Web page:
A general map of Wisconsin
A general map of Wisconsin

Wisconsin is a state in the Midwestern United States. It has a vast and diverse geography famous for its landforms caused by glaciers during the ice age 17 thousand years ago. The southwestern part of the state is called the Driftless Area, as it was not covered by glaciers during the most recent ice age, the Wisconsin Glaciation.[1] This is responsible for the formation of the Wisconsin Dells, Devil's Lake, and the Baraboo Range.

Wisconsin is bordered by the Montreal River; Lake Superior and Michigan to the north; by Lake Michigan to the east; by Illinois to the south; and by Iowa to the southwest and Minnesota to the northwest. A border dispute with Michigan was settled by two cases, both Wisconsin v. Michigan, in 1934 and 1935. The state's boundaries include the Mississippi River and St. Croix River in the west, and the Menominee River in the northeast.

Wisconsin covers 65,496 square miles (169,630 km2), making it the 23rd largest U.S. State.[2][3] Of this area, just 17% of it consists of water, primarily composed of Lake Michigan, Superior, and the many inland lakes in Wisconsin.

Wisconsin Pole of Inaccessibility

The pole of inaccessibility for Wisconsin, located approximately 15 miles (24 km) southwest of Wausau at 44°52′57″N 89°54′43″W / 44.8824°N 89.912°W / 44.8824; -89.912 (Wisconsin Pole of Inaccessibility), marks the location furthest from any point not within Wisconsin (94.24 mi or 151.66 km).

Climate

Most of Wisconsin is classified as warm-summer humid continental climate (Köppen Dfb), while southern and southwestern portions are classified as hot-summer humid continental climate (Köppen Dfa). The highest temperature ever recorded in the state was in the Wisconsin Dells, on July 13, 1936, where it reached 114 °F (46 °C). The lowest temperature ever recorded in Wisconsin was in the village of Couderay, where it reached −55 °F (−48 °C) on both February 2 and 4, 1996. Wisconsin also receives a large amount of regular snowfall averaging around 40 inches (100 cm) in the southern portions with up to 160 inches (410 cm) annually in the Lake Superior snowbelt each year.[4]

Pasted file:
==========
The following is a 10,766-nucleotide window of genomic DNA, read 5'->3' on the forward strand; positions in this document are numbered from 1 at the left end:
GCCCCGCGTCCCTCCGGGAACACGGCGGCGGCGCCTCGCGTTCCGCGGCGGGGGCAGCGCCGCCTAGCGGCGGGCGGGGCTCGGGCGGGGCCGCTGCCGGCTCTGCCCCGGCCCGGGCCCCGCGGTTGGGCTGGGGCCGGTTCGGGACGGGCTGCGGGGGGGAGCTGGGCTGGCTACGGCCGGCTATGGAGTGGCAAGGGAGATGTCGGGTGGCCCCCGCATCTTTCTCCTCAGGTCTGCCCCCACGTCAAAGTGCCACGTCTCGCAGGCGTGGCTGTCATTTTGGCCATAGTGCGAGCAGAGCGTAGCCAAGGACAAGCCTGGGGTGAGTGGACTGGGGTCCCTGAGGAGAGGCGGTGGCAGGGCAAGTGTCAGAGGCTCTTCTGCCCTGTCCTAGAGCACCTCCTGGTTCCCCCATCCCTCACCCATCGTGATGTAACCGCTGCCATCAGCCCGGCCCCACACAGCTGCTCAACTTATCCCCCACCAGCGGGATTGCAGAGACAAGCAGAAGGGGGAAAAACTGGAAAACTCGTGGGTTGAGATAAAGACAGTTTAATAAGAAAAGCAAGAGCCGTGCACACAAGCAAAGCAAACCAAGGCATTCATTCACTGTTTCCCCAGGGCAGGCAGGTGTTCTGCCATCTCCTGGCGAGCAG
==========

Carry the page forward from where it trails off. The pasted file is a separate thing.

Köppen climate types of Wisconsin
Köppen climate types of Wisconsin
Monthly normal high and low temperatures for selected Wisconsin cities [°F (°C)]
City Jan Feb Mar Apr May Jun Jul Aug Sep Oct Nov Dec

Green Bay 25/10
(−4/−12)
29/13
(−2/−11)
40/23
(5/−5)
55/35
(13/1)
67/45
(19/7)
76/55
(25/13)
81/59
(27/15)
79/58
(26/14)
71/49
(22/10)
58/38
(14/4)
43/28
(6/−2)
30/15
(−1/−9)
Hurley 19/0
(−7/−18)
26/4
(−4/−16)
36/16
(2/−9)
49/29
(9/−2)
65/41
(18/5)
73/50
(23/10)
76/56
(25/13)
75/54
(24/12)
65/46
(18/8)
53/35
(12/2)
36/22
(2/−6)
24/8
(−5/−14)
La Crosse 26/6
(−3/−14)
32/13
(0/−11)
45/24
(7/−4)
60/37
(16/3)
72/49
(22/9)
81/58
(27/14)
85/63
(29/17)
82/61
(28/16)
74/52
(23/11)
61/40
(16/4)
44/27
(7/−3)
30/14
(−1/−10)
Madison 27/11
(−3/−12)
32/15
(0/−9)
44/25
(7/−4)
58/36
(14/2)
69/46
(21/8)
79/56
(26/13)
82/61
(28/16)
80/59
(27/15)
73/50
(23/10)
60/39
(15/3)
45/28
(7/−2)
31/16
(−1/−9)
Milwaukee 29/16
(−2/−9)
33/19
(0/−7)
42/28
(6/−2)
54/37
(12/3)
65/47
(18/8)
75/57
(24/14)
80/64
(27/18)
79/63
(26/17)
71/55
(22/13)
59/43
(15/6)
46/32
(8/0)
33/20
(0/−7)
Superior[5] 21/2
(−6/−17)
26/6
(−3/−14)
35/17
(2/−8)
46/29
(8/-2)
56/38
(13/3)
66/47
(19/8)
75/56
(24/13)
74/57
(23/14)
65/47
(18/8)
52/36
(11/2)
38/23
(3/−5)
25/9
(−4/−13)
Climate data for Wisconsin (normals 1981-2010)
Month Jan Feb Mar Apr May Jun Jul Aug Sep Oct Nov Dec Year
Record high °F (°C) 66
(19)
69
(21)
89
(32)
97
(36)
109
(43)
106
(41)
114
(46)
108
(42)
104
(40)
95
(35)
84
(29)
70
(21)
114
(46)
Average high °F (°C) 23.9
(−4.5)
29.2
(−1.6)
40.6
(4.8)
55.5
(13.1)
67.3
(19.6)
76.3
(24.6)
80.4
(26.9)
78.2
(25.7)
69.8
(21.0)
56.9
(13.8)
41.2
(5.1)
27.5
(−2.5)
52.9
(11.6)